Seven days is all that separates Ohio State and Nebraska from taking the field at Ohio Stadium to kick off a long-awaited 2020 football season. For a while, only one question hovered over everything: Would Big Ten football actually get played this fall? Barring anything completely unforeseen happening at the last minute, the answer is yes.
With football a week away, plenty of different questions now surround the Buckeyes as they look to bounce back from a devastating Fiesta Bowl loss and chase their first national championship since 2014. As Eleven Warriors’ season preview nears the finish line, here are Ohio State’s 10 biggest questions.
What does the Kerry Coombs/Greg Mattison defense look like, and is it up to snuff?
Without any hyperbole, last year’s defense was one of the greatest in Ohio State history. Nationally, it ranked first in yards allowed per game (259.7), first in sacks (54), third in opposing completion percentage (50.9), fourth in opposing third-down conversion percentage (29.1), fourth in points allowed per game (13.7), fifth in total plays of 30 or more yards allowed (16) and sixth in opposing yards per carry (3.0).
Those in Columbus hope for similarly successful results this fall. Yet due to the exodus of Chase Young, DaVon Hamilton, Jeff Okudah, Jordan Fuller, Damon Arnette, Malik Harrison and Jeff Hafley, the defense put forth this fall will look significantly different, both in terms of personnel and structure.
Kerry Coombs and Greg Mattison have put together a defensive scheme that appears heavy on versatility and matching personnel to take advantage of their players’ varied skillsets. How it will actually look once the season starts remains a bit of an unknown, even though recent hints have allowed us to sketch out some projections. Will their work pay off with the desired results? That, we don’t know. There’s plenty of talent, but much of it is inexperienced.
Can a backfield led by Trey Sermon and Master Teague run wild?
Last year in the weeks leading up to the season, we spent countless time wondering which version of J.K. Dobbins would show up: His freshman form or his sophomore form. The answer was neither. While breaking the program’s single-season rushing record, he was better than ever before.
Replacing Dobbins, as everybody knows, isn’t easy.
Welcome to the Trey Sermon-Master Teague backfield. A graduate transfer and a third-year who recovered quickly from a March Achilles injury will fill the void.
The duo has the benefit of playing alongside Justin Fields, who keeps defenses in check with his legs, and running behind perhaps college football’s best offensive line. Those advantages will prove extremely valuable for Sermon and Teague. But questions about how productive they’ll be will continue to get asked until we see them on the field this fall.
The bar for running back success at Ohio State, based on past legends to come through the program, might be higher than anywhere else in the country.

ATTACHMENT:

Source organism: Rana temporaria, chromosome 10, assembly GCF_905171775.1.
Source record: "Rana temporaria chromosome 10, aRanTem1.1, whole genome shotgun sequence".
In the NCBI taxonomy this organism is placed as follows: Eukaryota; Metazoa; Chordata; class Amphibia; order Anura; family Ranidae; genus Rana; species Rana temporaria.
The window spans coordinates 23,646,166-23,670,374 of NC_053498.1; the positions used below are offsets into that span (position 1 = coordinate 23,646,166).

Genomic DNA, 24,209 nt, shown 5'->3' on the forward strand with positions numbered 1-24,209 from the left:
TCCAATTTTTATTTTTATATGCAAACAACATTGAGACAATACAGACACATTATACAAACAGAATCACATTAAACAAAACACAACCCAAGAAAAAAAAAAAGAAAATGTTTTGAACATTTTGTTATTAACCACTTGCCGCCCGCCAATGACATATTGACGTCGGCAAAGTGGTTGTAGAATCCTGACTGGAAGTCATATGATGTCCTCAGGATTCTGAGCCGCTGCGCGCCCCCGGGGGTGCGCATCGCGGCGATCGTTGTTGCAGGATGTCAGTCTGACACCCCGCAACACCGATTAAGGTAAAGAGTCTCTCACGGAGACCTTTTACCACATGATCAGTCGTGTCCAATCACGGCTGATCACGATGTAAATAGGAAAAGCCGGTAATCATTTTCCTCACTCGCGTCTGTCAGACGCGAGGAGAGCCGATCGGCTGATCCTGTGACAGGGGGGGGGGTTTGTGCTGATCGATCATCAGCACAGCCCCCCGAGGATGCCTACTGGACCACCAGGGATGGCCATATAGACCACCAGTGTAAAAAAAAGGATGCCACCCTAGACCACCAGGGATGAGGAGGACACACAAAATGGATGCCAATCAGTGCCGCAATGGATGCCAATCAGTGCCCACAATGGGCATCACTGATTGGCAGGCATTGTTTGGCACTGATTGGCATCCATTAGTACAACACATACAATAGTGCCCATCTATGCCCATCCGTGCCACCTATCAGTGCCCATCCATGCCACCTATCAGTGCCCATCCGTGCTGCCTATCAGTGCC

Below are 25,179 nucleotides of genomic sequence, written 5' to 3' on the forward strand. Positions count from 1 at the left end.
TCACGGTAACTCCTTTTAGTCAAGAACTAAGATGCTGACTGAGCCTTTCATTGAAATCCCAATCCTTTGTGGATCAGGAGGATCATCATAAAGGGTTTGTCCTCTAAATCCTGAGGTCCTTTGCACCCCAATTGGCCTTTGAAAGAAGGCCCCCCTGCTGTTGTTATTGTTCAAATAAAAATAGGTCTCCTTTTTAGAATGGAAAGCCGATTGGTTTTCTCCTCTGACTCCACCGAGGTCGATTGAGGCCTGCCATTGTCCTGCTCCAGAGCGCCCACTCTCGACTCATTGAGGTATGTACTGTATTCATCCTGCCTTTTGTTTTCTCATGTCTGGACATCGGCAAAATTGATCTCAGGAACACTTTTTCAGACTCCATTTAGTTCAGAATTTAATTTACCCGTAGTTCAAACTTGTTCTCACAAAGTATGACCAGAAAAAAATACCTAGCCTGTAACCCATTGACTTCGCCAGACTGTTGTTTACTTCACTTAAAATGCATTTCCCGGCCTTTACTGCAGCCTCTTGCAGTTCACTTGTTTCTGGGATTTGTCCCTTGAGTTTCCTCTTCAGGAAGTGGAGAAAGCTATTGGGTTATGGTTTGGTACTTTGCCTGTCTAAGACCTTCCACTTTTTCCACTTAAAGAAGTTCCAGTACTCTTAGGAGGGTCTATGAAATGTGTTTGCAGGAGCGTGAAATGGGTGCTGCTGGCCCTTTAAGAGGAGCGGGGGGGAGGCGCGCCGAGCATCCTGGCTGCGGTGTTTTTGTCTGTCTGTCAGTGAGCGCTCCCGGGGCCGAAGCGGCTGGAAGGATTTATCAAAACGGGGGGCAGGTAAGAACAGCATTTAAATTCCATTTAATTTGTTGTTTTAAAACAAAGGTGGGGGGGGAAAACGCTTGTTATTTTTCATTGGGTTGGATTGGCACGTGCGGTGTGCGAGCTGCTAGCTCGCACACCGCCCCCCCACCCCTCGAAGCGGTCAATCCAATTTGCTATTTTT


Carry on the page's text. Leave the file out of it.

How does a new-look secondary perform?
Imagine this defensive backfield had Shaun Wade chosen to remain opted out of the season. Not great.
With him deciding to remain on the roster, the Buckeyes have a No. 1 cornerback to rely on, but numerous questions still swirl in their secondary. Ohio State replaced two first-round cornerbacks and a two-and-a-half-year starting safety who’s thriving in the NFL. As great of a developer of talent as Kerry Coombs is, it’s difficult to imagine this group not taking at least somewhat of a step back.
Sevyn Banks, Cameron Brown, Marcus Williamson, Marcus Hooker and Josh Proctor will do what they can to change that thinking, with Coombs trying to play the matchups and put each of them in advantageous positions for their respective skillsets.
Will Justin Fields stay healthy?
Pretty straightforward here.
If Ohio State keeps Fields healthy, it can beat anybody on a given day. Without him, but the ceiling and the floor drop several levels. His backups – C.J. Stroud, Jack Miller and Gunnar Hoak – might keep the Buckeyes afloat if the Buckeyes called on one of them to spell Fields for a few games. But to achieve the ultimate goal, Ohio State needs Fields taking snaps.
Fields, a Heisman Trophy frontrunner, says he’s completely healthy right now after ending last season with a gimpy knee. The importance of keeping his body healed throughout the next few months couldn’t possibly be overstated.
Without Chase Young, will Ohio State generate a consistent pass rush?
No, Ohio State won’t have a Heisman Trophy candidate at defensive end. Not yet, at least, Zach Harrison.
So, after leading the country in sacks a year ago with Chase Young at the forefront of the pass rush, the Buckeyes will look to take their old-fashioned committee approach, which has worked for defensive line coach Larry Johnson in the past.